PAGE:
The present study helps contribute to a growing body of laboratory studies on mindfulness meditation by examining decentering as an outcome in a study with an experimental design and the use of two comparison groups consisting of credible stress management activities. Indeed, all three interventions reduced emotional arousal to a comparable degree as assessed by measures of change in negative affect. Such a finding helps to establish that mindfulness practice has benefits that cannot be attributed solely to relaxation effects common to other stress management procedures (Roemer & Orsillo, 2003). Furthermore, the differential association of frequency and emotional reaction to RT remained significant when change in negative affect was statistically controlled, which helps to further rule out this alternative explanation.

The findings on the role of decentering is consistent with evidence emerging from clinical studies suggesting that mindfulness- and acceptance-based interventions can facilitate an ability to experience repetitive thoughts and emotions without becoming emotionally distressed by them. For instance, Bach and Hayes (2002) compared a 4-session Acceptance and Commitment Therapy (ACT) intervention with treatment as usual (TAU) in a sample of inpatients with psychotic symptoms. At a 4 month follow-up assessment, relative to the TAU group, patients in the ACT group reported that their hallucinations and delusions were less believable and distressing and were less likely to be rehospitalized. The latter finding is especially striking given that the ACT group actually reported greater frequency of hallucinations and delusions at the follow-up assessment than the TAU group—a finding consistent with the increased RT found in the present study. Findings from other treatment studies suggest that interventions that include mindfulness training may weaken (i.e., unlink) the association between depression symptoms and alcohol cravings among individuals with substance use disorders (Bowen & Witkiewitz, 2009) and facilitate patients with treatment resistant depression learning to attend to emotions without becoming overwhelmed by them (Feldman et al., 2009). Taken together, these clinical studies suggest that interventions designed to cultivate mindfulness and acceptance may alter the way that individuals respond to negative thoughts and emotions, and potentially render them less upsetting.

The present study examined both an established, direct method of assessing decentering (decentering scale of the TMS) and a novel, indirect strategy (as captured by the “unlinking” of frequency and negative reaction to thoughts). Results suggested some convergence across methodologies in that decentering and negative reaction to thoughts were negatively correlated among participants in the MB condition. When frequency of repetitive thoughts was held constant, decentering was negatively and significantly correlated with negative reaction to thoughts in both the full sample and the MB condition. Furthermore, a marginally-significant 3-way interaction integrating both assessment strategies suggested a synergistic association in that decentering (TMS) appears to further moderate the effect of exercise type on the relationship between frequency of RT and negative reaction to RT. Results suggest that the “unlinking” of frequency of thoughts and negative reactions to them may be specific to individuals who both practiced MB and who experienced higher levels of decentering. Based on this finding, a fruitful area for future research would be to see whether the clinical effectiveness of mindfulness meditation may be better explained by a combination of contextual factors, including practice type and practice quality as identified in this study, in addition to practice frequency and duration as identified in previous work (for review see Vettese et al., 2009).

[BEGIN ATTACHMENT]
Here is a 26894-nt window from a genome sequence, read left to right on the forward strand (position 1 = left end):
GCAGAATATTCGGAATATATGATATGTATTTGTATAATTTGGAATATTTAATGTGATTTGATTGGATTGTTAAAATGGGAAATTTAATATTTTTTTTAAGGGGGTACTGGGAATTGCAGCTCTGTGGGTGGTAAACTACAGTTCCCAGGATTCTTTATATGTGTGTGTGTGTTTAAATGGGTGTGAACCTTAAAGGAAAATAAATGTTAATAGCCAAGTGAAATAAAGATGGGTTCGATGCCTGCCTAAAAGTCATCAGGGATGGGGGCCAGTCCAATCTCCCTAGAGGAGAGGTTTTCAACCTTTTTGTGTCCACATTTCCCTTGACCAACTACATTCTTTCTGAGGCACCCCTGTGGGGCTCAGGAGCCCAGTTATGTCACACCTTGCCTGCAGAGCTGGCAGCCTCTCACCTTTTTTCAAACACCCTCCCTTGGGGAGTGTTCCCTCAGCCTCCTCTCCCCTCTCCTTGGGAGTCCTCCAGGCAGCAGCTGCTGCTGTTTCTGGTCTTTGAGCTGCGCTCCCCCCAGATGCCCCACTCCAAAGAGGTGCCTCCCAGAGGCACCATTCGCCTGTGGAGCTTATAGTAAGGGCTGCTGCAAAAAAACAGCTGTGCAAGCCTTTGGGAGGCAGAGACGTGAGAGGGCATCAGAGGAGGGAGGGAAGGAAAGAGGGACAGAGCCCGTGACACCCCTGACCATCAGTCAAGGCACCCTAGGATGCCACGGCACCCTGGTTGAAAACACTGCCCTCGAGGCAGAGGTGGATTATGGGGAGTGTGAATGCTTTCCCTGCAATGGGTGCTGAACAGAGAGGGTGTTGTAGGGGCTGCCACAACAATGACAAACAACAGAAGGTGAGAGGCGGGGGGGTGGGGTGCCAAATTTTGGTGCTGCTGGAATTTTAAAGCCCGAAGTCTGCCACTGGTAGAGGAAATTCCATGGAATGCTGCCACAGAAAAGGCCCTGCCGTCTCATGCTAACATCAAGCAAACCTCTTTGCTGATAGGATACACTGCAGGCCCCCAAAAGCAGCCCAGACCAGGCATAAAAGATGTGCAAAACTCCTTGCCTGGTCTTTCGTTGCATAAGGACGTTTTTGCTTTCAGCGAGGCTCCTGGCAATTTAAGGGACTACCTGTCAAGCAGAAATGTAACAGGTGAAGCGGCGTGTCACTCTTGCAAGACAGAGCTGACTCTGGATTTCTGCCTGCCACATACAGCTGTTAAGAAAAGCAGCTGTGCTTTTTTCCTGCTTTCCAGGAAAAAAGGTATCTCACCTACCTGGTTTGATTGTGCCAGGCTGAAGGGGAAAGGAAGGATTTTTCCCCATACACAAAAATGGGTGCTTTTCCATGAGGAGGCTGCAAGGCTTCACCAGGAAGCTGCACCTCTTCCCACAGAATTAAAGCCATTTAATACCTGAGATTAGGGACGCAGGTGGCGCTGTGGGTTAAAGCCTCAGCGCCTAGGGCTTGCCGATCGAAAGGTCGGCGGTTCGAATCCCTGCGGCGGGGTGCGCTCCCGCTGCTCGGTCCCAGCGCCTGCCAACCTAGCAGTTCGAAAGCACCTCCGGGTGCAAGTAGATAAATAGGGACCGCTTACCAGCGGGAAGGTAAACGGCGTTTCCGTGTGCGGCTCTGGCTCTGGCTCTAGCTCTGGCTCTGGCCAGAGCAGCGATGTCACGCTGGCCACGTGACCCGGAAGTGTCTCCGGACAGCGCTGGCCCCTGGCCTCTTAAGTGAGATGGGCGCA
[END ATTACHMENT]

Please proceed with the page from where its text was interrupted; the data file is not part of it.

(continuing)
The indirect method of assessing decentering introduced here may help to address some limitations inherent in a more explicit measure of decentering like the TMS. First, given that decentering is a higher-order meta-cognitive skill, it is possible that people’s perceived ability to separate themselves from their thoughts does not reflect their actual abilities or that some individuals may possess this ability but have limited self-awareness to report on it accurately. In contrast, the components of the indirect measure (frequency and negative reaction to repetitive thoughts) may be somewhat more accessible constructs for individuals to self-report. Second, an explict measure of decentering like the TMS is likely to include language that may overlap with meditation instructions. This is challenging to avoid given that both meditation instructions and the self-report measure are attempting to articulate the somewhat elusive construct of mindfulness in a manner that is meaningful to individuals with little or no prior exposure to the construct. Nonetheless, such overlap may artificially inflate the effects of mindfulness practice on self-reported decentering. In contrast, there is virtually no content overlap between the MB instructions used in the present study and the items assessing frequency and reaction to RT, which helps to rule-out content overlap as a confound.